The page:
Personally, I don’t currently repurpose the content from the event. However, I know that writing a wrap-up blog post would probably be the best step to take and I certainly want to start doing that in the future.
Have you had to deal with negative comments during an event?
Silvia: Yes, fuckups can and will happen. These can range from the less dramatic to the very problematic. It can be difficult to handle these situations without taking it personally. The most important part here — and I can’t stress this enough — is to breathe and try to put yourself in the person’s shoes.
Why are they complaining or why are they dishing out negative comments? It’s stressful to take some time to think when you have a million other things to do during the conference but if you don’t handle it now, you may lose important members of your community or, worse, the situation could get completely out of control.
Don’t take negative comments personally. You have to represent the views of the organisation.
Another thing to keep in mind as well is to understand the organisation you represent. When there are issues and you’re live tweeting for an organisation, you can’t just take your personal view into account, you have to represent the views of the organisation. You’re the person in the middle between the organisation and the followers. Sometimes it’s really going to suck, but that’s what community managers and social media managers are there for.
So the short of it is, really: Don’t panic. Listen. And empathise. Can I get a shirt with that on it? 😉
How to deal with negative comments
- Don‘t take them personally
- Put yourself in the complainers’ shoes
- Understand the organisation you’re representing
- Deal with negative remarks swiftly to avoid the situation getting out of control
What would you say is the most difficult thing about live tweeting a whole event?
Silvia: If I’m live tweeting an event by myself, one of the main issues I have is to stay focused and not be upset if I feel like I’m missing some pretty interesting content. It has happened many times that I started typing a tweet, only to delete it because I couldn’t formulate the rest properly and had to move on quickly so I didn’t miss anything else. These things happen and preparation can only get you so far.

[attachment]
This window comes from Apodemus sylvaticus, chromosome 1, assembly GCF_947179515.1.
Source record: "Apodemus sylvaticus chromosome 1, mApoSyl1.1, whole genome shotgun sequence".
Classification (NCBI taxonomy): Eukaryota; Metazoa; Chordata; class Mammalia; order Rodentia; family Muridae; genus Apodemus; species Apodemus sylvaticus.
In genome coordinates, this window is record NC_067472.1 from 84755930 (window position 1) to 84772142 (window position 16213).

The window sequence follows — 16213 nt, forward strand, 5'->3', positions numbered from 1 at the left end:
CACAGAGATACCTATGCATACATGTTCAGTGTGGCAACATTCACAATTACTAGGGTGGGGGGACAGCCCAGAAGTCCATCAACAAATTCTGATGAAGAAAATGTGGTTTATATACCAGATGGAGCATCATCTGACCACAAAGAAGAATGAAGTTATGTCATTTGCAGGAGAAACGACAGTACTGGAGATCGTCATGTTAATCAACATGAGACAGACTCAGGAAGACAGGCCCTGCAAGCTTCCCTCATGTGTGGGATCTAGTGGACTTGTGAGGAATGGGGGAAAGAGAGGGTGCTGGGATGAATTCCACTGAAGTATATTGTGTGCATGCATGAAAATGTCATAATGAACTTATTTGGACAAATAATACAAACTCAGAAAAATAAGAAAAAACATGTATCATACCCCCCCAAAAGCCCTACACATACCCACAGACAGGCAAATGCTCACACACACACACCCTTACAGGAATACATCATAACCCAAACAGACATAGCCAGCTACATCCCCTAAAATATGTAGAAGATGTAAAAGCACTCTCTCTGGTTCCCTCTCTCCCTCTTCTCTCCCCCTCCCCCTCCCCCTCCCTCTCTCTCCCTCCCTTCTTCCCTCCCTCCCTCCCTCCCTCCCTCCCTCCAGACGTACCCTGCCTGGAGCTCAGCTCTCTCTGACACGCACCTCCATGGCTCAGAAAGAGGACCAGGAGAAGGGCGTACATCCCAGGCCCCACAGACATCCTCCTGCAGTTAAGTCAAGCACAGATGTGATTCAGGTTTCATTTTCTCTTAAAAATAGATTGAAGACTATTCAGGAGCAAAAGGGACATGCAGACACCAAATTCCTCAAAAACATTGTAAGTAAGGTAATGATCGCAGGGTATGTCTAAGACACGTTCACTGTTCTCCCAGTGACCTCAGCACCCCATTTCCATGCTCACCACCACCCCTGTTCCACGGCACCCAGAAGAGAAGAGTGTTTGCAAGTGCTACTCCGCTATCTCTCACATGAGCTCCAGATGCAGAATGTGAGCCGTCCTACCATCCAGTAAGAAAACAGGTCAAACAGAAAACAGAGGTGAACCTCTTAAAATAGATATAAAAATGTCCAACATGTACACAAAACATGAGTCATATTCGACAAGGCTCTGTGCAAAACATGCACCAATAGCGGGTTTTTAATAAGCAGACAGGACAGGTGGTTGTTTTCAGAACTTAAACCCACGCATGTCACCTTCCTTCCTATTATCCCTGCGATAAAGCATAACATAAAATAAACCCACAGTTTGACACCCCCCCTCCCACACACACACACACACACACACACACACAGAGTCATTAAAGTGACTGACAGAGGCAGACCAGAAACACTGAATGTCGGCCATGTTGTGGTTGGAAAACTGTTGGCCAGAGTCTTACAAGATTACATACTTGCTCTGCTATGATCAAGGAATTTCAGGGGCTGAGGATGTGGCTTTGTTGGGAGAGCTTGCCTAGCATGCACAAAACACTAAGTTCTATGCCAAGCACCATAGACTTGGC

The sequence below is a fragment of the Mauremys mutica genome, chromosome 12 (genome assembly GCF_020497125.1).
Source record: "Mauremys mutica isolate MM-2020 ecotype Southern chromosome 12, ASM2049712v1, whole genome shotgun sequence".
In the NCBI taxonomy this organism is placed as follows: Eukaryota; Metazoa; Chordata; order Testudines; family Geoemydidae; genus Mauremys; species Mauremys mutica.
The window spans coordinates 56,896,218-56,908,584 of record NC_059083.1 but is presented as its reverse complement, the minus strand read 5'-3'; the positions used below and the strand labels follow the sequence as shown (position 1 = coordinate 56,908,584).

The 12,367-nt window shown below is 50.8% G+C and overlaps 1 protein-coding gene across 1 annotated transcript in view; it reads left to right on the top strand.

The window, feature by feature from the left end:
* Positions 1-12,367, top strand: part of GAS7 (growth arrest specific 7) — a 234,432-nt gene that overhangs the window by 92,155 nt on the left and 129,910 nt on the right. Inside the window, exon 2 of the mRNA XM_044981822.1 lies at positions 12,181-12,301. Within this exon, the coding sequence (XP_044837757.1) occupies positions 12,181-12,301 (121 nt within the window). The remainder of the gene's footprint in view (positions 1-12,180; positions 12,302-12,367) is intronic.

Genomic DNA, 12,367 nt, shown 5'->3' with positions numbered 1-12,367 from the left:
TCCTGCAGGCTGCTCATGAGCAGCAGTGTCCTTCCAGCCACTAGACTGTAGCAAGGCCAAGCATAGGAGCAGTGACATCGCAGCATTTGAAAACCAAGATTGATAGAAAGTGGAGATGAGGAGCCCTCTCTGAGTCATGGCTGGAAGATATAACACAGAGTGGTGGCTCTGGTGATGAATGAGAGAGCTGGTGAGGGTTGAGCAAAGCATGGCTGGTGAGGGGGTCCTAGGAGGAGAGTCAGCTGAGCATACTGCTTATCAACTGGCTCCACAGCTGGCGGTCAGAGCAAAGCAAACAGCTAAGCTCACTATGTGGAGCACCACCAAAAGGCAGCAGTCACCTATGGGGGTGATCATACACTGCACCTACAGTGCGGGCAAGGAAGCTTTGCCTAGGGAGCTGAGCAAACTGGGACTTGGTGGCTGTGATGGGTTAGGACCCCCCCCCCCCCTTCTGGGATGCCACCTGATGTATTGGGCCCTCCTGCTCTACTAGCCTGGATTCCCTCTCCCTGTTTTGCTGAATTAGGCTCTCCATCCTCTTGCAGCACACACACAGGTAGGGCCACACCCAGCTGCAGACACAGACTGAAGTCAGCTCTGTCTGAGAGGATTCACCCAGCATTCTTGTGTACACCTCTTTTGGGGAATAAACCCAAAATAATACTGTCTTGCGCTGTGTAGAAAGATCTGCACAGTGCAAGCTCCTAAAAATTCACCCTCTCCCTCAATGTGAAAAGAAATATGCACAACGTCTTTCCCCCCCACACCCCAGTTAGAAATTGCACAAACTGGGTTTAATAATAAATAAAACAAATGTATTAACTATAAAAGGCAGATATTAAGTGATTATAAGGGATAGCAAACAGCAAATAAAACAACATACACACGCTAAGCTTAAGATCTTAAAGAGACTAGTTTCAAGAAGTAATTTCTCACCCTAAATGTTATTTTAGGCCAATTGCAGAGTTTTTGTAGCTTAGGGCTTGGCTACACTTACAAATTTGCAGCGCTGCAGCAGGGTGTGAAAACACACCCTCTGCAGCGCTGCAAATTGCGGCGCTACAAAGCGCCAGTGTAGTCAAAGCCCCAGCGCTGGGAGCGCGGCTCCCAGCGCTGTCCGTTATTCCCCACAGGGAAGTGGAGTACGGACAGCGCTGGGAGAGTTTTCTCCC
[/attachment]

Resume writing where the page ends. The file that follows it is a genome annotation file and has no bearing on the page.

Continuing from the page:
What are the pitfalls in your job?
Silvia: I can’t really think of any. If I really had to look for any negative aspects, it would have to be dealing with the typical image of the social media manager. You know the one: we’re always on our phones, we’re just messing about on social media, we don’t listen to the conversations around us, etc. I think this negative idea can be changed by emphasising the informative aspects of live tweeting events and also highlighting how helpful community management can be, especially for organisations and companies.
How would one go about getting into professionally live tweeting events?
Silvia: Practice. Practice a lot and practice from your own account. Go to conferences that cover topics that you love and just start tweeting once or twice during each talk. Don’t focus on the words they’re saying but on the message they’re trying to convey. What you’re meant to be doing when you’re live tweeting is not repeating everything that the speakers are saying. You’re adding to the discussion, you’re raising questions that are related to the talk.
When you’re live tweeting, don’t focus on the words they’re saying but on the message they’re trying to convey.
Any last words of advice for our readers?
Silvia: If you’re live tweeting for an event, make sure you’ve advertised the hashtag beforehand. It should be on your social media channel descriptions and it should go out on your social media posts some time before the conference starts so that people can get used to it and remember it.
Print it on paper and put it up around the conference location. It can be something along the lines of “Got something to add to the conversation? Tweet at us or with #confhashtag!” Do you have conference leaflets and posters? Put your hashtag on them too. Your hashtag needs to be visible so great tweets don’t get lost.
Promote your hashtag cross-media! Don’t spread it only online and on social media, but put it on print materials, in your TV adverts, etc.
While we’re at it, let’s talk about your conference or brand hashtag. Make sure it’s somewhat short but also memorable. With so many conferences popping up and starting to live tweet, it might be difficult to not clash, but you can do it! If your hashtag clashes with an existing one, try adding the first 3 letters of your location. I also suggest including the year, as you’ll probably want to differentiate between each iteration of your conference.
Oh right, and PREPARE for your live tweeting sessions! Have I mentioned that yet? 😉
Share Your Wisdom
A big thank you to Silvia for giving us so much useful information and advice on how to live tweet events. The aspiring social media managers and live tweeters among you should now have a good overview of what the job entails, as well as what you can do to make everything run smoothly.
If you have any questions for Silvia, just leave them in the comments for her! And if you’re an experienced live tweeter yourself and have something to add — any tips and tricks for running large events — please, do let us know as well.